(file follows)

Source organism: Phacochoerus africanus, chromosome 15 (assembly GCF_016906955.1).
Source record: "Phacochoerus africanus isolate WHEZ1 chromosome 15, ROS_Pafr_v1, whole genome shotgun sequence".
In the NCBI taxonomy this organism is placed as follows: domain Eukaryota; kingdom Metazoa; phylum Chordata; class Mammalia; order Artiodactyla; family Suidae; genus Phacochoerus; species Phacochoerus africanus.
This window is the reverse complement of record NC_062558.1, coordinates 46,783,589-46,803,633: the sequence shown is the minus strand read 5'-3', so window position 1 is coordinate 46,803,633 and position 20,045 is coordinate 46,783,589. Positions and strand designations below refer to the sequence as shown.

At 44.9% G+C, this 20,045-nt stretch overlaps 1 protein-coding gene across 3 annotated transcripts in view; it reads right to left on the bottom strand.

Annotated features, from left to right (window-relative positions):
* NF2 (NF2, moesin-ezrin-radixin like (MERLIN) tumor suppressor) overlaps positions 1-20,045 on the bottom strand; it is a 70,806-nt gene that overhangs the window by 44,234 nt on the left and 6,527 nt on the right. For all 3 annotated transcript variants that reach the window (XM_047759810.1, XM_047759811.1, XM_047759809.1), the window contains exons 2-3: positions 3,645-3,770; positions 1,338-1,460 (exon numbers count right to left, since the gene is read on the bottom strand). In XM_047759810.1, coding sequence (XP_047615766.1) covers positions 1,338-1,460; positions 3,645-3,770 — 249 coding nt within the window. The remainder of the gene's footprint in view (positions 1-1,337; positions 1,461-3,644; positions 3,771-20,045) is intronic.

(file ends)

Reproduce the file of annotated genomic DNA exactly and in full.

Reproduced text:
Source organism: Phacochoerus africanus, chromosome 15 (assembly GCF_016906955.1).
Source record: "Phacochoerus africanus isolate WHEZ1 chromosome 15, ROS_Pafr_v1, whole genome shotgun sequence".
In the NCBI taxonomy this organism is placed as follows: domain Eukaryota; kingdom Metazoa; phylum Chordata; class Mammalia; order Artiodactyla; family Suidae; genus Phacochoerus; species Phacochoerus africanus.
This window is the reverse complement of record NC_062558.1, coordinates 46,783,589-46,803,633: the sequence shown is the minus strand read 5'-3', so window position 1 is coordinate 46,803,633 and position 20,045 is coordinate 46,783,589. Positions and strand designations below refer to the sequence as shown.

At 44.9% G+C, this 20,045-nt stretch overlaps 1 protein-coding gene across 3 annotated transcripts in view; it reads right to left on the bottom strand.

Annotated features, from left to right (window-relative positions):
* NF2 (NF2, moesin-ezrin-radixin like (MERLIN) tumor suppressor) overlaps positions 1-20,045 on the bottom strand; it is a 70,806-nt gene that overhangs the window by 44,234 nt on the left and 6,527 nt on the right. For all 3 annotated transcript variants that reach the window (XM_047759810.1, XM_047759811.1, XM_047759809.1), the window contains exons 2-3: positions 3,645-3,770; positions 1,338-1,460 (exon numbers count right to left, since the gene is read on the bottom strand). In XM_047759810.1, coding sequence (XP_047615766.1) covers positions 1,338-1,460; positions 3,645-3,770 — 249 coding nt within the window. The remainder of the gene's footprint in view (positions 1-1,337; positions 1,461-3,644; positions 3,771-20,045) is intronic.